Referring to FIG. 3, recall that the Input packet RAM 327 may be designed as a plurality of separate RAM chips (e.g., four RAM chips 327 1 through 327 4 as observed in FIG. 3). In an embodiment, smaller pieces of the blocks of data are stored in succession across the RAM chips 327 1 through 327 4 at the same address prior to using a next address to store more data. FIG. 7 shows an example in more detail. Referring to the methodologies 703 1 through 703 4 of FIG. 7 and the Input packet RAM 327 of FIG. 3, note that the (N)th, (N+1)th, (N+2)th, and (N+3)th words of the packet are written in succession by write operations 703 1, 703 2, 703 3, and 703 4, respectively. A word corresponds to the data width of a particular RAM chip. In an embodiment, each of the RAM chips 327 1 through 327 4 has a 32 bit wide data bus. Thus, in this case, a word is a 32 bit piece of a packet.

Note that each of write operations 703 1, 703 2, 703 3, and 703 4 are performed at the same address. As such, the (N)th, (N+1)th, (N+2)th, and (N+3)th words are located at the same locations within their corresponding RAM chips. Thus, as a broader perspective, the Input packet RAM 327 may be viewed as a single memory having a “wide word” that corresponds to the total bus width across all of the RAMs together. For example, if each RAM has a 32 bit wide data bus, a wide word will corresponds to a 128 bits. Thus, the writing of a wide word 703 corresponds to the writing of 128 bits of packet information at a common address. Note that write operations 703 1, 703 2, 703 3, and 703 4 may be performed in parallel (e.g., simultaneously) rather than serially as suggested by FIG. 7. The parallel operation may be partial (e.g., write operations 703 1, 703 2 are performed in parallel; and, in a following write sequence write operations 703 3, and 703 4 are performed in parallel). Generally, as the write operations become more parallel, more register space is used. Those of ordinary skill can determine the appropriate amount of register space to use.

In an embodiment of FIG. 3, the particular address to use is supplied by the pointer RAM 329 (or derived from an address that has been supplied by the pointer RAM 329). In a further embodiment, as alluded to above, the packet data is organized within the Input packet RAM 327 according to blocks of data. In an embodiment, each block corresponds to 64 bytes worth of data. Thus, in an embodiment where a wide word corresponds to 128 bits (which is equal to 16 bytes), the writing of four separate wide words corresponds to the writing of a complete block (as 64 bytes=4×16 bytes).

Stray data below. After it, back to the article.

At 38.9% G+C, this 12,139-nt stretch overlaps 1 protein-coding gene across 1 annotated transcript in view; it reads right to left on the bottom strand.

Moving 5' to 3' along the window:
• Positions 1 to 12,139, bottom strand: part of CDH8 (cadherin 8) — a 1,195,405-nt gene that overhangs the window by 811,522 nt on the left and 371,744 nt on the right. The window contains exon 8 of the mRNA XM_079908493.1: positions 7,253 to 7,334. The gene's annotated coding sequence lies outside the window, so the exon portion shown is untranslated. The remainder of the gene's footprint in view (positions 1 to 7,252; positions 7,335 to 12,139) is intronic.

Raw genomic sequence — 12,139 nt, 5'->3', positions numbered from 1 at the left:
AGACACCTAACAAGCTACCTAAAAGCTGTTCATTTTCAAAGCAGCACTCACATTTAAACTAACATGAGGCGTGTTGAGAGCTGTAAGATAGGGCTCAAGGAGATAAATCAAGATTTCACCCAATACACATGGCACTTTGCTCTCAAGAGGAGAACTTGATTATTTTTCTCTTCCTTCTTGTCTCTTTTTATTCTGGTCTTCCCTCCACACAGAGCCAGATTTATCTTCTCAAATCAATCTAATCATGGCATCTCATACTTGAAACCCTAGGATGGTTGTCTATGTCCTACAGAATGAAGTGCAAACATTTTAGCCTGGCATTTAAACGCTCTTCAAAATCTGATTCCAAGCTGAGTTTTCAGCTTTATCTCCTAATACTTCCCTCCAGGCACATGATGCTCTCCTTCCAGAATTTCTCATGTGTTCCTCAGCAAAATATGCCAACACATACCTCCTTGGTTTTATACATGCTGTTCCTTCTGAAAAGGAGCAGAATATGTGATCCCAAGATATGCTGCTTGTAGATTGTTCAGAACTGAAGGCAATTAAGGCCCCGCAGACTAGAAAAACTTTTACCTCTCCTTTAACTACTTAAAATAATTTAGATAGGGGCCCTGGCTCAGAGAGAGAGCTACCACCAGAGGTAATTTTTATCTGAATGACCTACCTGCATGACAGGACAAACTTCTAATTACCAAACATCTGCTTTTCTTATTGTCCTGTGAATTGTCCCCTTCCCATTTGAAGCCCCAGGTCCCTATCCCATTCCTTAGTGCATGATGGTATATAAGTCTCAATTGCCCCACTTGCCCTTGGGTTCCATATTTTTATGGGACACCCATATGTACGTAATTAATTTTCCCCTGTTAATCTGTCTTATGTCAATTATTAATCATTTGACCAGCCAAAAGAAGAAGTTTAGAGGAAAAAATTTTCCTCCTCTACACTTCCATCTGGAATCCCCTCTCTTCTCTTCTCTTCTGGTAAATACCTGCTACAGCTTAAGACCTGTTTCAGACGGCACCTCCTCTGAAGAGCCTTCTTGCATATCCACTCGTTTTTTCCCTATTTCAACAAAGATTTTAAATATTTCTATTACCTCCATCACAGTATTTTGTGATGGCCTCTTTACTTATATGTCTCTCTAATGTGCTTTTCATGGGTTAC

Accordingly, in an embodiment, the pointer RAM 329 supplies the first address for a block and the packet Rx unit 321 is able to calculate the remaining addresses for the block (e.g., because they are each a binary increment of the preceding address). FIG. 7 can be used to demonstrate an example. As an initial procedure, the packet Rx unit 321 requests a “starting” address for a block from the pointer RAM manager 341 (e.g., by signaling a request along pointer RAM manager interface 360). For simplicity, a block of data may be referred to simply as a block. Note that embodiments are possible where a block is some amount of data other than 64 bytes.

The pointer RAM manager 341, as described in more detail further below, is responsible for understanding which addresses of the Input packet RAM 327 are available for storing new packet data. Thus, in response to the request by the packet Rx unit 321, the pointer RAM manager 341 provides a block start address (e.g., again, along pointer RAM manager interface 360). This corresponds to the start phase 702 of the methodology of FIG. 7. For each new block start address, a variable N is used to count the number of writes (so that the writing of a complete block can be tracked). Note that in the embodiment of FIG. 7, as observed at start phase 702, for each new block start address obtained from the pointer RAM manager 341 the value of N is reset to a preliminary value of N=0.

Then, a wide word is written 703 into the Input packet RAM 327 at the block start address that was just provided. As the embodiment of FIGS. 3 and 7 correspond to a four RAM 327 1 through 327 4 implementation, the writing 703 of a wide word corresponds to four word writes (one into each of RAMs 327 1 through 327 4). Here, each value of N corresponds to a next word of packet data. By incrementing the value of N for each word write, after the first wide word has been written, four words worth of packet data will have been written into the Input packet RAM 327 and the value of N will be N=4. Note again that the four words may be written in parallel.